The effect of a bankruptcy on ongoing agreements (duurovereenkomsten), and in particular the influence of an insolvency representative, is a primary concern for contracting parties. In its recent Berzona decision the Supreme Court ruled on the scope of the insolvency representative's control with respect to ongoing agreements.(1) This update examines the bankruptcy law framework, the prevailing views in this regard and the impact of the ruling - a surprising U-turn.
One of the principles of Dutch bankruptcy law is that an agreement is not affected by the bankruptcy of one of the parties. The Bankruptcy Act sets out a system for dealing with agreements that have not been completely performed by both parties. Under certain agreements a party may not owe actual performance, but may be obliged (passively) to permit an existing use. In a lease agreement, for example, the lessee is obliged to allow the quiet enjoyment of the real estate. The question that arises in bankruptcy is to what extent an insolvency representative is obliged to continue to allow such quiet enjoyment.
In 2006, in Nebula,(2) the Supreme Court ruled that even if a bankruptcy estate is required merely to permit an existing use, the insolvency representative is allowed to default on this obligation on the grounds that performance of the obligation would breach the principle of equality of creditors. The relevant counterparty is then left with an unsecured claim for damages against the bankruptcy estate. The Nebula ruling gained significant traction in Dutch legal literature. While some argued for a narrow interpretation in connection with the specifics of the case, others argued that the scope of the Nebula ruling was very broad and thus also affected complex legal arrangements such as licence agreements. In short, the prevailing view was that following Nebula, an insolvency representative had a right to default on an agreement. As a result, insolvency representatives invariably took the position that they were allowed to default on any passive obligation to permit certain uses to continue if it was in their interest to do so. Following the Nebula ruling, lower courts seem to have accepted this argument in a number of cases.
In July 2014 the Supreme Court issued a surprising ruling in Berzona, in which it addressed the scope of the Nebula ruling and concluded that its scope is not as wide as previously held in legal literature.
ABN AMRO Bank NV petitioned for the bankruptcy of its debtor Berzona BV. Pursuant to the Bankruptcy Act, a petitioner must show that the debtor has stopped paying its debts. In short, the petitioner should establish that the debtor has more than one outstanding claim to more than one creditor (the so-called 'plurality principle'). Among other things, ABN AMRO argued that Berzona as lessor owed a debt to its lessees, because it was obliged to allow them quiet enjoyment. The Supreme Court ruled that such a claim by a lessee for future quiet enjoyment is merely a potential and future claim, and thus cannot at this stage contribute to the plurality test. However, the Supreme Court also addressed the insolvency representative's ability to default on such obligation.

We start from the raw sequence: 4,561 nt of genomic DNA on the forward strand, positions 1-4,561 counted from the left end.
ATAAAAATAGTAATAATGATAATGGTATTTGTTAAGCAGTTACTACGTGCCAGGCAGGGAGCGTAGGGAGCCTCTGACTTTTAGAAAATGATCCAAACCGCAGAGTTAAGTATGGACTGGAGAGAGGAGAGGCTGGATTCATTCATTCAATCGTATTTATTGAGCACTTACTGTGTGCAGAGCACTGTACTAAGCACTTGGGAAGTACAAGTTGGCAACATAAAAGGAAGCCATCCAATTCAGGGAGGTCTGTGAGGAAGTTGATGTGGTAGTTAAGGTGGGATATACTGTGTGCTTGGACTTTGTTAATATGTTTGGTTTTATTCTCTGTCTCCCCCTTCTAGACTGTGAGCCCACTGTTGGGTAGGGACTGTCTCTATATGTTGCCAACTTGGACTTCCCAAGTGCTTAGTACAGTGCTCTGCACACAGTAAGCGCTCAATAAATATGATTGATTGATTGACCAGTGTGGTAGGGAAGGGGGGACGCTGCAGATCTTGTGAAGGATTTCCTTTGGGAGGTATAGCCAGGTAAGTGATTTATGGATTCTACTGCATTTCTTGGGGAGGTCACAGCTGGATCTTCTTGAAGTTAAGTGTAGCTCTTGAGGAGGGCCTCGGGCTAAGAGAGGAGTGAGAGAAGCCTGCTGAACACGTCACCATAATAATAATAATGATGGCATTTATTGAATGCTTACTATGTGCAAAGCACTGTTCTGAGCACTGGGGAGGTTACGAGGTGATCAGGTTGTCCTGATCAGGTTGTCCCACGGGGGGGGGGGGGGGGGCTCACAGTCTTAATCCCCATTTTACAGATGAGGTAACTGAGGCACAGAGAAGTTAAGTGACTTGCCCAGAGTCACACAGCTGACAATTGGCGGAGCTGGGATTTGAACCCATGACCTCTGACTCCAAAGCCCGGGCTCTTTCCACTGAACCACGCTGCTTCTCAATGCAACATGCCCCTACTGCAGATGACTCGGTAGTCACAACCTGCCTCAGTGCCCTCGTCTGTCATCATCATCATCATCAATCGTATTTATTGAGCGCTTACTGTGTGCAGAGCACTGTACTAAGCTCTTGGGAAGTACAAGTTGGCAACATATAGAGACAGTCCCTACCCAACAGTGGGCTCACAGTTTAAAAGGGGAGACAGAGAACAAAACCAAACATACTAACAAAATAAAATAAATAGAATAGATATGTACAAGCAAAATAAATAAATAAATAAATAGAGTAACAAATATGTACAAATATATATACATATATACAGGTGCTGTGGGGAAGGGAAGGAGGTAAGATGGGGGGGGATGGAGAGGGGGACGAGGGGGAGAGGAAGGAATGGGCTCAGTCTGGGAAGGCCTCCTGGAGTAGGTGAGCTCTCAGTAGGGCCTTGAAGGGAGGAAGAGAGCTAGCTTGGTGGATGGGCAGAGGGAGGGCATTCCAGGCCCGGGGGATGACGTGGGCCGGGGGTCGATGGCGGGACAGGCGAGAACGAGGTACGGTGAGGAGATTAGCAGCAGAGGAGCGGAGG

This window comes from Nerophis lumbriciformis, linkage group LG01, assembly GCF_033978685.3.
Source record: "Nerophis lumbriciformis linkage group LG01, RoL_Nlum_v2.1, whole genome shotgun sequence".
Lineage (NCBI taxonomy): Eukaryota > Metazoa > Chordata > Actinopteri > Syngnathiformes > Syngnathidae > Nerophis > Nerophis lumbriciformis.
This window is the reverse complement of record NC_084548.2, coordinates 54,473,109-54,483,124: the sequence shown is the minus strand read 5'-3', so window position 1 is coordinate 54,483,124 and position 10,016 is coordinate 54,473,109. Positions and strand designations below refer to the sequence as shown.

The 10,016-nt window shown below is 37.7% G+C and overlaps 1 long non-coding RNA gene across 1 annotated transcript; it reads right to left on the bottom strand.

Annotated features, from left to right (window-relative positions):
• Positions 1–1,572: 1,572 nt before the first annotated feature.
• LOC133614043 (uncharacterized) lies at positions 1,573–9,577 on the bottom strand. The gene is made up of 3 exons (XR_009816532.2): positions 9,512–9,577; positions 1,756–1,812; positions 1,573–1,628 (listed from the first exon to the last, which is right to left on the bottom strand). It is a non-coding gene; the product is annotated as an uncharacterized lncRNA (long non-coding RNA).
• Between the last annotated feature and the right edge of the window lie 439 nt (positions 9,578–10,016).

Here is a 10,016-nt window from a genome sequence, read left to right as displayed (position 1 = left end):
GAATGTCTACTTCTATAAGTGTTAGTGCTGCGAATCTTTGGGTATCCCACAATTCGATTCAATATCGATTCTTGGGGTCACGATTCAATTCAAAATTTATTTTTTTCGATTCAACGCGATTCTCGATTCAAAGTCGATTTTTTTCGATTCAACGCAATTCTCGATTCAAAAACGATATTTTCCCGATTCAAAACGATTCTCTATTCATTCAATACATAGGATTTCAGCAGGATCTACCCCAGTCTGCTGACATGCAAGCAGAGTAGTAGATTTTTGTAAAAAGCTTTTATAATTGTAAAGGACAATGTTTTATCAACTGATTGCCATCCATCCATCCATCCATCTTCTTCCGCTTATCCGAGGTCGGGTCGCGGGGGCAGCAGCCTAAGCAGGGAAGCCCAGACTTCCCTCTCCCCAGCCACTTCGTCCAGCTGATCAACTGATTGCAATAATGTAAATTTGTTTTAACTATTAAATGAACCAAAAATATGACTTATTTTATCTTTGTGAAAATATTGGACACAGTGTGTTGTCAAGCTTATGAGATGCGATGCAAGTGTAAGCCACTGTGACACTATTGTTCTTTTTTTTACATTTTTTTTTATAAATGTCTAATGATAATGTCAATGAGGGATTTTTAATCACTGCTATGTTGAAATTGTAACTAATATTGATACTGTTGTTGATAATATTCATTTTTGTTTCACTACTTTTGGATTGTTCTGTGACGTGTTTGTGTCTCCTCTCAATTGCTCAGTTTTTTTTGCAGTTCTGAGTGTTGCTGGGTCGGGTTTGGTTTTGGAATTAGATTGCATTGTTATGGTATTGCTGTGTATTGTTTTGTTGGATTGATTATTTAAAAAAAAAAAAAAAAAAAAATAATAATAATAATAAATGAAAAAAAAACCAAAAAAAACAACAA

The Supreme Court ruled that, contrary to the common understanding in legal literature, an insolvency representative does not have the right actively to default on such obligation unless this is provided for by statute or in the relevant agreement. It concluded that this is in line with the stated principle that the bankruptcy does not affect ongoing agreements. The Supreme Court further stated that this position is not inconsistent with its Nebula ruling, because at its heart that dealt with a different matter. In Nebula, the Supreme Court clarified, the insolvency representative did not have to accept and perform under a (sub-lease) agreement entered into between third parties after the bankruptcy in relation to an asset belonging to the bankruptcy estate. Such performance would be in breach of the principle of equality of creditors.
Although the consistency between the Nebula and Berzona rulings may not be entirely clear, lessees and tenants can take comfort from Berzona that an insolvency representative's powers are less broad than previously thought. Unless statute or the relevant agreement so provides, an insolvency representative cannot actively default on any of the bankruptcy estate's obligations. The ruling thereby provides ample grounds for a party facing an overly active insolvency representative to prevent it from actively defaulting on the bankruptcy estate's obligations. By doing so, that party can retain its right to quiet enjoyment, at least for the time being.
For further information on this topic please contact Erwin Bos, Jelle Hofland or Ilse van Gasteren at Clifford Chance LLP by telephone (+31 20 711 9000), fax (+31 20 711 9999) or email (email@example.com, firstname.lastname@example.org or email@example.com).
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